The regulatory and legal framework for Patent and Trademark agents underwent considerable reform this past summer. On June 28th, 2021, the College of Patent Agents and Trademark Agents Act (the “Act”) came into force. The Act institutes a new professional regulatory College.
The Act’s purpose is to “regulate patent agents and trademark agents in the public interest, in order to enhance the public’s ability to secure the rights provided for under the Patent Act and the Trademarks Act.” Formerly under the oversight of Canadian Intellectual Property Office (“CIPO”), the legislation creates the College of Patent Agents and Trademark Agents (the “College”). The reorganization serves two main functions:
- effect a transfer of authority from CIPO to the College; and
- amend the professional rules and regulations for patent and trademark agents.
The College governs
The regulations shifted oversight from CIPO to the College. As such, the College is responsible for:
- Maintaining registers of patent and trademark agents;
- Administering qualifying exams for agents;
- Collecting fees (exams, annual renewal etc.);
- Establishing and maintaining a code of conduct; and
- Conducting investigations and disciplinary proceedings.
The previous legislation’s failure to comprehensively regulate professional conduct prompted the regulatory shift. Under CIPO there was no code of professional conduct to address complaints or to discipline misconduct. The gaps in the legislation meant, for example, the Commissioner of Patents had limited authority to deny recognizing an agent for gross misconduct.
An amendment of professional rules and regulations
The concern of unregulated professionals prompted a review of the system such that the new regulatory framework consists of:
- The College of Patent Agents and Trademark Agents Act;
- The College of Patent Agents and Trademark Agents Regulations;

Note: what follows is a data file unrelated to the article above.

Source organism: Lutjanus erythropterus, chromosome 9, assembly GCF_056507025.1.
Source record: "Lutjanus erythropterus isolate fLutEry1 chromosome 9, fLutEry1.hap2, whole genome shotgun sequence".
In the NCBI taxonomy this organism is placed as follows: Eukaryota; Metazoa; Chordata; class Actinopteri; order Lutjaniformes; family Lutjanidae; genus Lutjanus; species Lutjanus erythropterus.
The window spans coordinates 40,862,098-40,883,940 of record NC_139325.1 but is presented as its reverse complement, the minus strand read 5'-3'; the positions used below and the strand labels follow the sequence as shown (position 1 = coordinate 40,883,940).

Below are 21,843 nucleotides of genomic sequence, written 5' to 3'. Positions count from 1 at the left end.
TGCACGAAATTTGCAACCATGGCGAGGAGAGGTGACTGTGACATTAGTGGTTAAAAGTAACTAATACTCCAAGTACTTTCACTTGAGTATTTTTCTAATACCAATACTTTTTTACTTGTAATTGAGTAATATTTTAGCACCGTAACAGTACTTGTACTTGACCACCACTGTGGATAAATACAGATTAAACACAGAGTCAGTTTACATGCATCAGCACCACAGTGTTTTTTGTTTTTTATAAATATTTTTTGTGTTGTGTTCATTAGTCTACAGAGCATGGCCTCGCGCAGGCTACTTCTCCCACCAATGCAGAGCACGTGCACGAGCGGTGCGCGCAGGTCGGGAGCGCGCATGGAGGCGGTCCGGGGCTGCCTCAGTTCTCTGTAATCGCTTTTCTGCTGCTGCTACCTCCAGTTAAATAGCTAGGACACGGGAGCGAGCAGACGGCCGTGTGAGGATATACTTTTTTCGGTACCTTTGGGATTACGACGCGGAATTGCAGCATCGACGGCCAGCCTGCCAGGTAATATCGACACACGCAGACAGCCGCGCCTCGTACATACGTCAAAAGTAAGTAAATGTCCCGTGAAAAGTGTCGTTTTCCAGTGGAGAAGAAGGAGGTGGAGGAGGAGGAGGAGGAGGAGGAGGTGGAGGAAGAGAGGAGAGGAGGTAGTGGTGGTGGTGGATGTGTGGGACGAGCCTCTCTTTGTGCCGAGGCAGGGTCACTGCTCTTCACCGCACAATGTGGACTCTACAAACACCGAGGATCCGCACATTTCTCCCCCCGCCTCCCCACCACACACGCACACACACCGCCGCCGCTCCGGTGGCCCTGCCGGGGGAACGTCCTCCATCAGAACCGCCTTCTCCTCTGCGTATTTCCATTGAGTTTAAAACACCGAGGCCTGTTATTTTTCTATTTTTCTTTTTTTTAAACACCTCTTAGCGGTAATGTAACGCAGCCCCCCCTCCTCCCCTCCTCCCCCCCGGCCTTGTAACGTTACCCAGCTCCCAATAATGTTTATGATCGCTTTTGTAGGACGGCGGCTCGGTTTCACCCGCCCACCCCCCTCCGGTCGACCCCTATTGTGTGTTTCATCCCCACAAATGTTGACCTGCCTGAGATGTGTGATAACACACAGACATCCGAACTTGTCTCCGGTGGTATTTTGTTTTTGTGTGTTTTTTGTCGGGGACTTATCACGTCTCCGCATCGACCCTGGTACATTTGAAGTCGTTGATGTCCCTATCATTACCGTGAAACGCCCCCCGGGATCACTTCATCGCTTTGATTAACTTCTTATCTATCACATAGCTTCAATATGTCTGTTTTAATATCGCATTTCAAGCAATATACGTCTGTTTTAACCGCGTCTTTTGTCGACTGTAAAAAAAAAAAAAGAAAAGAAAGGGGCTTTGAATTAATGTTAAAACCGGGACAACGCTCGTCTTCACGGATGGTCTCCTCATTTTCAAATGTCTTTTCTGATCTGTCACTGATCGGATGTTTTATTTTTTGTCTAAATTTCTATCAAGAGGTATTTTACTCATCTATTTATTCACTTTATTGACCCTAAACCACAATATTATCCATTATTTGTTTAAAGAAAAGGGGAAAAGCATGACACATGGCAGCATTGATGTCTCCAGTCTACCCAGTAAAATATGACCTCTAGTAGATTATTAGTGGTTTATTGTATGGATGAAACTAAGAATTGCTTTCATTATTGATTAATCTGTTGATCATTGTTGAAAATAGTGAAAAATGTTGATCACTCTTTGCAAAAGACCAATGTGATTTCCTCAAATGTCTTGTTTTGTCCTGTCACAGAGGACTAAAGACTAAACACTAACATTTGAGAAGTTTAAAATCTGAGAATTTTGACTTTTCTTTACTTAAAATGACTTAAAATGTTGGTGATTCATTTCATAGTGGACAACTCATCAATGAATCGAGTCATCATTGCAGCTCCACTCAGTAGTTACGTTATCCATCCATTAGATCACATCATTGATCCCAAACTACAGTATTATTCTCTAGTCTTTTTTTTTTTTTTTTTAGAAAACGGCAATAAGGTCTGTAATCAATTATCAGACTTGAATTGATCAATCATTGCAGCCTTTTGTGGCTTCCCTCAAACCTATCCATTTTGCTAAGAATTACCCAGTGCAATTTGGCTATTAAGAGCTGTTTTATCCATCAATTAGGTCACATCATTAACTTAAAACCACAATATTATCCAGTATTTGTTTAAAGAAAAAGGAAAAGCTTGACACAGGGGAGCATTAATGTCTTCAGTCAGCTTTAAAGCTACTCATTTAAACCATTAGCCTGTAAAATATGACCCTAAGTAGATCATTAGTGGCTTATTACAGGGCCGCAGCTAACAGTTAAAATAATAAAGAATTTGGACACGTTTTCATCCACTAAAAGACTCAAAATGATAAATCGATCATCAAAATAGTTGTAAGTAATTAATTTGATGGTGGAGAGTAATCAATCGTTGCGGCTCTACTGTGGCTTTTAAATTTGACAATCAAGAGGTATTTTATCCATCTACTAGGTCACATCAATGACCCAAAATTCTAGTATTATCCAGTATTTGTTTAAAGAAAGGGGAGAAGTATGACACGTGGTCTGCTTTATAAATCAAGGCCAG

- By-laws of the College of Patent Agents and Trademark Agents (College);
- By-laws of the College of Patent Agents and Trademark Agents (Board); and
- Policies of the College.
Under the new regime, CIPO retains responsibility for granting patents and trademarks. And to appear in front of CIPO, a license (akin to a license for a lawyer or paralegal) is required. There are three levels of license. First, the Class 1 license which permits a licensee to represent persons in the presentation and prosecution of applications for the registration of patents or trademarks (unsupervised). Second, the Class 2 license. This license does not allow an individual to represent persons in front of CIPO and is typically an election by a licensee where they are going on parental leave, maternity leave, or simply pursuing other life opportunities. The qualified individual can step back from the Class 1 license requirements (including fees and insurance) while simultaneously maintaining qualification and standing with the College.
The requirements for returning to a Class 1 from a Class 2 license are still unclear and the College has yet to provide a policy in this respect. For instance, in the event a licensee elects for a Class 2 license and is not active for a prolonged period (say 10 years), the College will need to ensure that the licensee continues to possess the knowledge, skill and judgment when the licensee returns. The College will no doubt have answers soon, but some of these questions remain unanswered for current agents.
Finally, the class 3 license. Under a class 3 license, the licensee may only be a representative in a presentation or prosecution of an application where the licensee is supervised by a class 1 licensee. This license is akin to an articling student for lawyers or a residency period for doctors. In essence, class 3 licensees are patent agents and trademark agents in training.
To maintain a license with the College, licensees will be required to adhere to requirements of residency, fitness to practice, good character, training, and paying the applicable fees.
Training: Passing qualifying exams after a 24-month training period and completion of the agent training course;
Fitness to Practice: Having the sufficient knowledge, skill and judgment not substantially impaired by a physical, mental or emotional condition, disorder or addiction;
Good Character: The applicant has the necessary integrity and competence in “accordance with the highest standards of the profession”;
Residency: Must be a Canadian resident; and
Fees: Vary based on the license held by each agent.
The professional code of conduct and regulatory oversight by the College is a critical step to enhancing the protection of the public interest. Going forward, the agents will need to be cognizant of professional requirements of conduct to ensure a fruitful and long-lasting member of the profession.
This blog post was written by Zachary Murray, a member of the Business Law team. Zach can be reached at 613-369-5497 or at Zachary.email@example.com